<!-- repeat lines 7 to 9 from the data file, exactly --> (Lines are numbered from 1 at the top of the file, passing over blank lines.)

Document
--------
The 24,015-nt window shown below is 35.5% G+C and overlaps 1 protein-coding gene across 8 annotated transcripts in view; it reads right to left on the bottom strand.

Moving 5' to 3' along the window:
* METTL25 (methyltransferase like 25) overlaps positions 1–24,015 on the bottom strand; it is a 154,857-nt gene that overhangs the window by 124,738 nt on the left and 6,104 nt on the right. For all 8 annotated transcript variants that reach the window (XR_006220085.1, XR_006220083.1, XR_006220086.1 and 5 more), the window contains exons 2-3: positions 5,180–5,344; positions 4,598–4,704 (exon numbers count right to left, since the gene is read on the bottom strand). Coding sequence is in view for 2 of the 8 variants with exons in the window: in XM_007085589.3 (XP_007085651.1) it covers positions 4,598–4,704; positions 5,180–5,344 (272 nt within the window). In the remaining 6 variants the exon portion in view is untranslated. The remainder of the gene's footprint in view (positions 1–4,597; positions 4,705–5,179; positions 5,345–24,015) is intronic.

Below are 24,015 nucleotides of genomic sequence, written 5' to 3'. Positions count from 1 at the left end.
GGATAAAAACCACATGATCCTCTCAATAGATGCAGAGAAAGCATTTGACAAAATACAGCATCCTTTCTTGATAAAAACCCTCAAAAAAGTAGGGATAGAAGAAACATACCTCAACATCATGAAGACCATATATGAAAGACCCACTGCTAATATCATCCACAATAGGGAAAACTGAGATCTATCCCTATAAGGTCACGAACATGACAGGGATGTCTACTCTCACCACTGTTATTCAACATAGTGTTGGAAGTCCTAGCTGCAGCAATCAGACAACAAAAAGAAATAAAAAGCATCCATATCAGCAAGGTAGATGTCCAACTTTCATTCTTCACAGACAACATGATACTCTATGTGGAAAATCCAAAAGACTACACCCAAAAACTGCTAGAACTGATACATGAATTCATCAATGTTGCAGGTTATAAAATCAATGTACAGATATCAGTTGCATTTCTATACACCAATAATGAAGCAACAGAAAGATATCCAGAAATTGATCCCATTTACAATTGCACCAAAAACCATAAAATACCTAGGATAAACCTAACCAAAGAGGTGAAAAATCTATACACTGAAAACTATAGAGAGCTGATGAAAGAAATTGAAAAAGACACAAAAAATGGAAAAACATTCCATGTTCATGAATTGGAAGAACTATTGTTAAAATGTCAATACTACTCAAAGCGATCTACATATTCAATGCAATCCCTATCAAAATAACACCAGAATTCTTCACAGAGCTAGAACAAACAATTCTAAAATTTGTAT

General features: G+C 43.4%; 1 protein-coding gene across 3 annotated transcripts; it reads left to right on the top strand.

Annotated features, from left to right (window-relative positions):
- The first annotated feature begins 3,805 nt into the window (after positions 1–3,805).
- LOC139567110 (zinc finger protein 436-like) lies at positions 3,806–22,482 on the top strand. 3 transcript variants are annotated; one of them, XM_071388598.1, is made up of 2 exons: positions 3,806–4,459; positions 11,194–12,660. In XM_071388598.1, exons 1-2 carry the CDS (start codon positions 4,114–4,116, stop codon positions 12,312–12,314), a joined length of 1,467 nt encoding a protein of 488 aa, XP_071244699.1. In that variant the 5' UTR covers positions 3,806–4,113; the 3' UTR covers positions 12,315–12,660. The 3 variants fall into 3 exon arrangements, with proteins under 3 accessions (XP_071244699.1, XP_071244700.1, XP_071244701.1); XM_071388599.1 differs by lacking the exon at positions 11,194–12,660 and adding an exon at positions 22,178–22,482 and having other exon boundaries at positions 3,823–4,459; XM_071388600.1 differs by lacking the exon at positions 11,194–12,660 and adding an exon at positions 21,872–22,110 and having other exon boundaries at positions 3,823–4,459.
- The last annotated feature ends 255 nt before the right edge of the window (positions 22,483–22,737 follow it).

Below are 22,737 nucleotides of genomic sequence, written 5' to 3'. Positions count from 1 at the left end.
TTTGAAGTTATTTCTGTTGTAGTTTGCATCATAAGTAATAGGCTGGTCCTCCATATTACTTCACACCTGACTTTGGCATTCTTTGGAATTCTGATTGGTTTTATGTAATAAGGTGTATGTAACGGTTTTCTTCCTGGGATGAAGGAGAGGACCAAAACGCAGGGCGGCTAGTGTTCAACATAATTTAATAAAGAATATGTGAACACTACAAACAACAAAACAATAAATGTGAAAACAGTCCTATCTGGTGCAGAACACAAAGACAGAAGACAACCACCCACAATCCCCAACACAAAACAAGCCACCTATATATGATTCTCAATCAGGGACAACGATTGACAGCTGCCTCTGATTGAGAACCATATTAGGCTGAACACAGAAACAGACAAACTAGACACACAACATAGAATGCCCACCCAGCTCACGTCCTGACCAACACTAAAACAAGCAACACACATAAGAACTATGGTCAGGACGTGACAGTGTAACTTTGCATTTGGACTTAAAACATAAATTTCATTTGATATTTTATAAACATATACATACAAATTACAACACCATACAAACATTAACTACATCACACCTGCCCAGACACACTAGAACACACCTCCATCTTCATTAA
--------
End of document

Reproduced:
Annotated features, from left to right (window-relative positions):
- The first annotated feature begins 3,805 nt into the window (after positions 1–3,805).
- LOC139567110 (zinc finger protein 436-like) lies at positions 3,806–22,482 on the top strand. 3 transcript variants are annotated; one of them, XM_071388598.1, is made up of 2 exons: positions 3,806–4,459; positions 11,194–12,660. In XM_071388598.1, exons 1-2 carry the CDS (start codon positions 4,114–4,116, stop codon positions 12,312–12,314), a joined length of 1,467 nt encoding a protein of 488 aa, XP_071244699.1. In that variant the 5' UTR covers positions 3,806–4,113; the 3' UTR covers positions 12,315–12,660. The 3 variants fall into 3 exon arrangements, with proteins under 3 accessions (XP_071244699.1, XP_071244700.1, XP_071244701.1); XM_071388599.1 differs by lacking the exon at positions 11,194–12,660 and adding an exon at positions 22,178–22,482 and having other exon boundaries at positions 3,823–4,459; XM_071388600.1 differs by lacking the exon at positions 11,194–12,660 and adding an exon at positions 21,872–22,110 and having other exon boundaries at positions 3,823–4,459.